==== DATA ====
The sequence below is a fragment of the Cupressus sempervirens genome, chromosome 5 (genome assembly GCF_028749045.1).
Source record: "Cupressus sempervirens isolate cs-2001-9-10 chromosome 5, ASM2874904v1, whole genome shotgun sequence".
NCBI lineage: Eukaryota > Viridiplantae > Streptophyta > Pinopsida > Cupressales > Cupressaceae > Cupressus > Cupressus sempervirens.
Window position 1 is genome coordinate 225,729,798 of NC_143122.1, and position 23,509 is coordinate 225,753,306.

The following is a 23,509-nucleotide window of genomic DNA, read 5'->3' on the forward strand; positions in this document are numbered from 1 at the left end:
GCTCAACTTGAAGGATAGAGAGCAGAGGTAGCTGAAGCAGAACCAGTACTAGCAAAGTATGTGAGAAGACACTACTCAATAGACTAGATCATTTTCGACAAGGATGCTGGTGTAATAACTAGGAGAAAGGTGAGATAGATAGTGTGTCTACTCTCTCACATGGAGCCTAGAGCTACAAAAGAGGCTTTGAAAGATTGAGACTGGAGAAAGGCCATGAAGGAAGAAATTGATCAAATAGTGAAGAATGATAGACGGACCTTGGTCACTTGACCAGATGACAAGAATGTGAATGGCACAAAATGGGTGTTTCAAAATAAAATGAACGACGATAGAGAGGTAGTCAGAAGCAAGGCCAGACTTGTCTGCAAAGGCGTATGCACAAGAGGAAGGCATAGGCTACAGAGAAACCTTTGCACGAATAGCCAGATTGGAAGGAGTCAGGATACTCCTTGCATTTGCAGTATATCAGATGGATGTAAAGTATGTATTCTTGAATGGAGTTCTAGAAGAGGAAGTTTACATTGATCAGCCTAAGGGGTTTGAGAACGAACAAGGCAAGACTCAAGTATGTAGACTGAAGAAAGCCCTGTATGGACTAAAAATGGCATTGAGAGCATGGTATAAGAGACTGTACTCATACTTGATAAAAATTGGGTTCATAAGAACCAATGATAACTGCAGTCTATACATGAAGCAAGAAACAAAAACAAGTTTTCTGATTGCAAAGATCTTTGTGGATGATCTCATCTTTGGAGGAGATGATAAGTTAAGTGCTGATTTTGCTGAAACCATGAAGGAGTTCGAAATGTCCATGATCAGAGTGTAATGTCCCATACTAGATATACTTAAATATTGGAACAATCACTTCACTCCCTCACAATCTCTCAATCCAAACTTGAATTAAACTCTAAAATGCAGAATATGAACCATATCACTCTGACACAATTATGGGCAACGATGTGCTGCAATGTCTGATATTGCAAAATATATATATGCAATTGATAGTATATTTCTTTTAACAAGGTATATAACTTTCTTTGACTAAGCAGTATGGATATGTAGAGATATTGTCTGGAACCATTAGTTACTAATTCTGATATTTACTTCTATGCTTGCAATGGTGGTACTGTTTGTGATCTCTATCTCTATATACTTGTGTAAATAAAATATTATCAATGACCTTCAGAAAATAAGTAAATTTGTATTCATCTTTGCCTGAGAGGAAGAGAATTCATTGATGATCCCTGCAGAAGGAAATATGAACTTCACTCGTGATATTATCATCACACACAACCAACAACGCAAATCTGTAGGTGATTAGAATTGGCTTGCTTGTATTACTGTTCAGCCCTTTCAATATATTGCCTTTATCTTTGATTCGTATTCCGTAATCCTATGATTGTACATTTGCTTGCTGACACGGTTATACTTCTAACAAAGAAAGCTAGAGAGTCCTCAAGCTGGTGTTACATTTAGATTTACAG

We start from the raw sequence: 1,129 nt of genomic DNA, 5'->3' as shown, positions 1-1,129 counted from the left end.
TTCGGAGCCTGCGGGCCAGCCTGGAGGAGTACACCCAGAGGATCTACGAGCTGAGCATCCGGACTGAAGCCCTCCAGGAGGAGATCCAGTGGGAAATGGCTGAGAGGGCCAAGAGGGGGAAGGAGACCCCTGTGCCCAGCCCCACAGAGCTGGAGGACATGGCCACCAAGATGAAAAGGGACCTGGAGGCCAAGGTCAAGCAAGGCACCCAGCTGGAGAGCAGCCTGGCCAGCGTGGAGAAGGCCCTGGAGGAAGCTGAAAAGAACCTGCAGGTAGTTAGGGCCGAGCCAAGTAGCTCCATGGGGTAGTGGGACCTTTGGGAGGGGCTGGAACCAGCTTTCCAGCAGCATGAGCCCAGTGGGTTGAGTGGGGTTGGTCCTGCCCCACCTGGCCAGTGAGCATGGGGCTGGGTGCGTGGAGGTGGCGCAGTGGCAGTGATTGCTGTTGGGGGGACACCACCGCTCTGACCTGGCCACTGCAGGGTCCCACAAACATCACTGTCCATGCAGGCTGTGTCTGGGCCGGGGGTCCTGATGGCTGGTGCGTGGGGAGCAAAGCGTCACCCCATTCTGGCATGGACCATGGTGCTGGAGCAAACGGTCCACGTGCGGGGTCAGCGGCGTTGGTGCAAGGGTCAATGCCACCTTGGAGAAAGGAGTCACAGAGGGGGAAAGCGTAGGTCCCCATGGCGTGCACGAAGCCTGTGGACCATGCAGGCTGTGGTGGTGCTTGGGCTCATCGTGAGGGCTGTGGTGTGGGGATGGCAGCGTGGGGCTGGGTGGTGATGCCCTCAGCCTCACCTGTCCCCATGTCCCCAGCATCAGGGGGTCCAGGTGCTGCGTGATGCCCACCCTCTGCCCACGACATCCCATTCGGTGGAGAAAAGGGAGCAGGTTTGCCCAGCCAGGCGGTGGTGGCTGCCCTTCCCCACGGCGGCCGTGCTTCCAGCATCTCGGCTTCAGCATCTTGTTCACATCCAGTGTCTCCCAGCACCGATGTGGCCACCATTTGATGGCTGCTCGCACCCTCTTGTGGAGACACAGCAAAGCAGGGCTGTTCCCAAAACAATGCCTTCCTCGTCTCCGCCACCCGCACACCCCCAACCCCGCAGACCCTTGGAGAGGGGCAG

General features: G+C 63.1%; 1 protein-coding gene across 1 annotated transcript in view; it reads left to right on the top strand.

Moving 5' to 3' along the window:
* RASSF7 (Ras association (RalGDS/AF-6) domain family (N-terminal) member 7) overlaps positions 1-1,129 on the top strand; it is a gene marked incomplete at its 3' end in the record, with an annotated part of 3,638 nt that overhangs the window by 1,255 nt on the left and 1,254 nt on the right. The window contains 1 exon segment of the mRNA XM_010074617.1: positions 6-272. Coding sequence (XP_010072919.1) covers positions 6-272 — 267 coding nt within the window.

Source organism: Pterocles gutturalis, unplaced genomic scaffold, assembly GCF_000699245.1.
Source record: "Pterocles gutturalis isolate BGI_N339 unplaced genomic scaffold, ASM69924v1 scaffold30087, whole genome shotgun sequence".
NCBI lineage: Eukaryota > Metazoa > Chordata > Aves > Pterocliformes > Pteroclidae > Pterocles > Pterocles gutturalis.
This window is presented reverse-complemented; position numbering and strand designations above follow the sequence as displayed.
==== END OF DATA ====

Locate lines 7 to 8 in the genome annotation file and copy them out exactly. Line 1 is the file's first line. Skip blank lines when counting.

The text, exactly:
We start from the raw sequence: 1,129 nt of genomic DNA, 5'->3' as shown, positions 1-1,129 counted from the left end.
TTCGGAGCCTGCGGGCCAGCCTGGAGGAGTACACCCAGAGGATCTACGAGCTGAGCATCCGGACTGAAGCCCTCCAGGAGGAGATCCAGTGGGAAATGGCTGAGAGGGCCAAGAGGGGGAAGGAGACCCCTGTGCCCAGCCCCACAGAGCTGGAGGACATGGCCACCAAGATGAAAAGGGACCTGGAGGCCAAGGTCAAGCAAGGCACCCAGCTGGAGAGCAGCCTGGCCAGCGTGGAGAAGGCCCTGGAGGAAGCTGAAAAGAACCTGCAGGTAGTTAGGGCCGAGCCAAGTAGCTCCATGGGGTAGTGGGACCTTTGGGAGGGGCTGGAACCAGCTTTCCAGCAGCATGAGCCCAGTGGGTTGAGTGGGGTTGGTCCTGCCCCACCTGGCCAGTGAGCATGGGGCTGGGTGCGTGGAGGTGGCGCAGTGGCAGTGATTGCTGTTGGGGGGACACCACCGCTCTGACCTGGCCACTGCAGGGTCCCACAAACATCACTGTCCATGCAGGCTGTGTCTGGGCCGGGGGTCCTGATGGCTGGTGCGTGGGGAGCAAAGCGTCACCCCATTCTGGCATGGACCATGGTGCTGGAGCAAACGGTCCACGTGCGGGGTCAGCGGCGTTGGTGCAAGGGTCAATGCCACCTTGGAGAAAGGAGTCACAGAGGGGGAAAGCGTAGGTCCCCATGGCGTGCACGAAGCCTGTGGACCATGCAGGCTGTGGTGGTGCTTGGGCTCATCGTGAGGGCTGTGGTGTGGGGATGGCAGCGTGGGGCTGGGTGGTGATGCCCTCAGCCTCACCTGTCCCCATGTCCCCAGCATCAGGGGGTCCAGGTGCTGCGTGATGCCCACCCTCTGCCCACGACATCCCATTCGGTGGAGAAAAGGGAGCAGGTTTGCCCAGCCAGGCGGTGGTGGCTGCCCTTCCCCACGGCGGCCGTGCTTCCAGCATCTCGGCTTCAGCATCTTGTTCACATCCAGTGTCTCCCAGCACCGATGTGGCCACCATTTGATGGCTGCTCGCACCCTCTTGTGGAGACACAGCAAAGCAGGGCTGTTCCCAAAACAATGCCTTCCTCGTCTCCGCCACCCGCACACCCCCAACCCCGCAGACCCTTGGAGAGGGGCAG